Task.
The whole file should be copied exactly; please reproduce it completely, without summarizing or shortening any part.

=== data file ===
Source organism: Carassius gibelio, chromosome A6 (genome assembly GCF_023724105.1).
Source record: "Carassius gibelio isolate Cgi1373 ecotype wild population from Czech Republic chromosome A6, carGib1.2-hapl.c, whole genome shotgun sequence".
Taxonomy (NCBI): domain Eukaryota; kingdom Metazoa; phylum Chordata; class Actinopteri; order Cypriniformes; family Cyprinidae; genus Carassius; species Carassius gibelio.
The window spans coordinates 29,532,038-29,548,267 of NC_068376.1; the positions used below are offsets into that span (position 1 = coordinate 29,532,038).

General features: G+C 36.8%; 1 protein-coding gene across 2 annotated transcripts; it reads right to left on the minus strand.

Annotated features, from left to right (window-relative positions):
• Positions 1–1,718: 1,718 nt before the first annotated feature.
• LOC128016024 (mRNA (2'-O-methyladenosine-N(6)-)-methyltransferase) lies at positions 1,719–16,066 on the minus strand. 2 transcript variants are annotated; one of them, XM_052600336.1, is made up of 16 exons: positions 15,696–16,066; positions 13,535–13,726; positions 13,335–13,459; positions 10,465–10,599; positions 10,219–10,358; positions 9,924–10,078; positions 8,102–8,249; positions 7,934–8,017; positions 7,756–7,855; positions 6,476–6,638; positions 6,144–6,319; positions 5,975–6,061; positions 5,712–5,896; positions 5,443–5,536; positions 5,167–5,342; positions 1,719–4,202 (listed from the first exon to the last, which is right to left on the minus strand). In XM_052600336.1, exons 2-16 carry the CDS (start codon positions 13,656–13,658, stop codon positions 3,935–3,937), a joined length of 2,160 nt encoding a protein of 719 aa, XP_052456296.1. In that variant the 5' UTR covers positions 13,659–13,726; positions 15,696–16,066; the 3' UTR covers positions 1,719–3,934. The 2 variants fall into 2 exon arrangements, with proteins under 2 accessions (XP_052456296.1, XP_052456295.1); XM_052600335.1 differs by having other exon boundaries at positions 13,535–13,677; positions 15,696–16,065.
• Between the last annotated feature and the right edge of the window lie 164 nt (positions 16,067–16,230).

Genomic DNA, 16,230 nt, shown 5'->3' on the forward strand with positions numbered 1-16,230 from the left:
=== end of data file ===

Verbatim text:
Source organism: Carassius gibelio, chromosome A6 (genome assembly GCF_023724105.1).
Source record: "Carassius gibelio isolate Cgi1373 ecotype wild population from Czech Republic chromosome A6, carGib1.2-hapl.c, whole genome shotgun sequence".
Taxonomy (NCBI): domain Eukaryota; kingdom Metazoa; phylum Chordata; class Actinopteri; order Cypriniformes; family Cyprinidae; genus Carassius; species Carassius gibelio.
The window spans coordinates 29,532,038-29,548,267 of NC_068376.1; the positions used below are offsets into that span (position 1 = coordinate 29,532,038).

General features: G+C 36.8%; 1 protein-coding gene across 2 annotated transcripts; it reads right to left on the minus strand.

Annotated features, from left to right (window-relative positions):
• Positions 1–1,718: 1,718 nt before the first annotated feature.
• LOC128016024 (mRNA (2'-O-methyladenosine-N(6)-)-methyltransferase) lies at positions 1,719–16,066 on the minus strand. 2 transcript variants are annotated; one of them, XM_052600336.1, is made up of 16 exons: positions 15,696–16,066; positions 13,535–13,726; positions 13,335–13,459; positions 10,465–10,599; positions 10,219–10,358; positions 9,924–10,078; positions 8,102–8,249; positions 7,934–8,017; positions 7,756–7,855; positions 6,476–6,638; positions 6,144–6,319; positions 5,975–6,061; positions 5,712–5,896; positions 5,443–5,536; positions 5,167–5,342; positions 1,719–4,202 (listed from the first exon to the last, which is right to left on the minus strand). In XM_052600336.1, exons 2-16 carry the CDS (start codon positions 13,656–13,658, stop codon positions 3,935–3,937), a joined length of 2,160 nt encoding a protein of 719 aa, XP_052456296.1. In that variant the 5' UTR covers positions 13,659–13,726; positions 15,696–16,066; the 3' UTR covers positions 1,719–3,934. The 2 variants fall into 2 exon arrangements, with proteins under 2 accessions (XP_052456296.1, XP_052456295.1); XM_052600335.1 differs by having other exon boundaries at positions 13,535–13,677; positions 15,696–16,065.
• Between the last annotated feature and the right edge of the window lie 164 nt (positions 16,067–16,230).

Genomic DNA, 16,230 nt, shown 5'->3' on the forward strand with positions numbered 1-16,230 from the left: